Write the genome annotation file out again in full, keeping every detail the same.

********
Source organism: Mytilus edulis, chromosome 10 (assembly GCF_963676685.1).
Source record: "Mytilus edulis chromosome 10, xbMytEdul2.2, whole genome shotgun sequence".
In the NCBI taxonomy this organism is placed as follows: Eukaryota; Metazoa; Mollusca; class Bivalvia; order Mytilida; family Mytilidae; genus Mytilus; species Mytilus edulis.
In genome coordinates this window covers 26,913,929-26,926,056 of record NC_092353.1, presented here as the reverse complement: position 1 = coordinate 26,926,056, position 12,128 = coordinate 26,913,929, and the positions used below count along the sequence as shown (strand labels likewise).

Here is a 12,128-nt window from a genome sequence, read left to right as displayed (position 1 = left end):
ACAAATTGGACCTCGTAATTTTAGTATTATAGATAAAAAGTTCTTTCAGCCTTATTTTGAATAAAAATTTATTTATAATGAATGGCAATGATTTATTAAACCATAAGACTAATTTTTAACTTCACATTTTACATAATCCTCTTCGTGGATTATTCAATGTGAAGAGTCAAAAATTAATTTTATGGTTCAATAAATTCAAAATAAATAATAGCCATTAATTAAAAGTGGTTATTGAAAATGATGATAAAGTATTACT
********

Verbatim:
Source organism: Mytilus edulis, chromosome 10 (assembly GCF_963676685.1).
Source record: "Mytilus edulis chromosome 10, xbMytEdul2.2, whole genome shotgun sequence".
In the NCBI taxonomy this organism is placed as follows: Eukaryota; Metazoa; Mollusca; class Bivalvia; order Mytilida; family Mytilidae; genus Mytilus; species Mytilus edulis.
In genome coordinates this window covers 26,913,929-26,926,056 of record NC_092353.1, presented here as the reverse complement: position 1 = coordinate 26,926,056, position 12,128 = coordinate 26,913,929, and the positions used below count along the sequence as shown (strand labels likewise).

Here is a 12,128-nt window from a genome sequence, read left to right as displayed (position 1 = left end):
ACAAATTGGACCTCGTAATTTTAGTATTATAGATAAAAAGTTCTTTCAGCCTTATTTTGAATAAAAATTTATTTATAATGAATGGCAATGATTTATTAAACCATAAGACTAATTTTTAACTTCACATTTTACATAATCCTCTTCGTGGATTATTCAATGTGAAGAGTCAAAAATTAATTTTATGGTTCAATAAATTCAAAATAAATAATAGCCATTAATTAAAAGTGGTTATTGAAAATGATGATAAAGTATTACT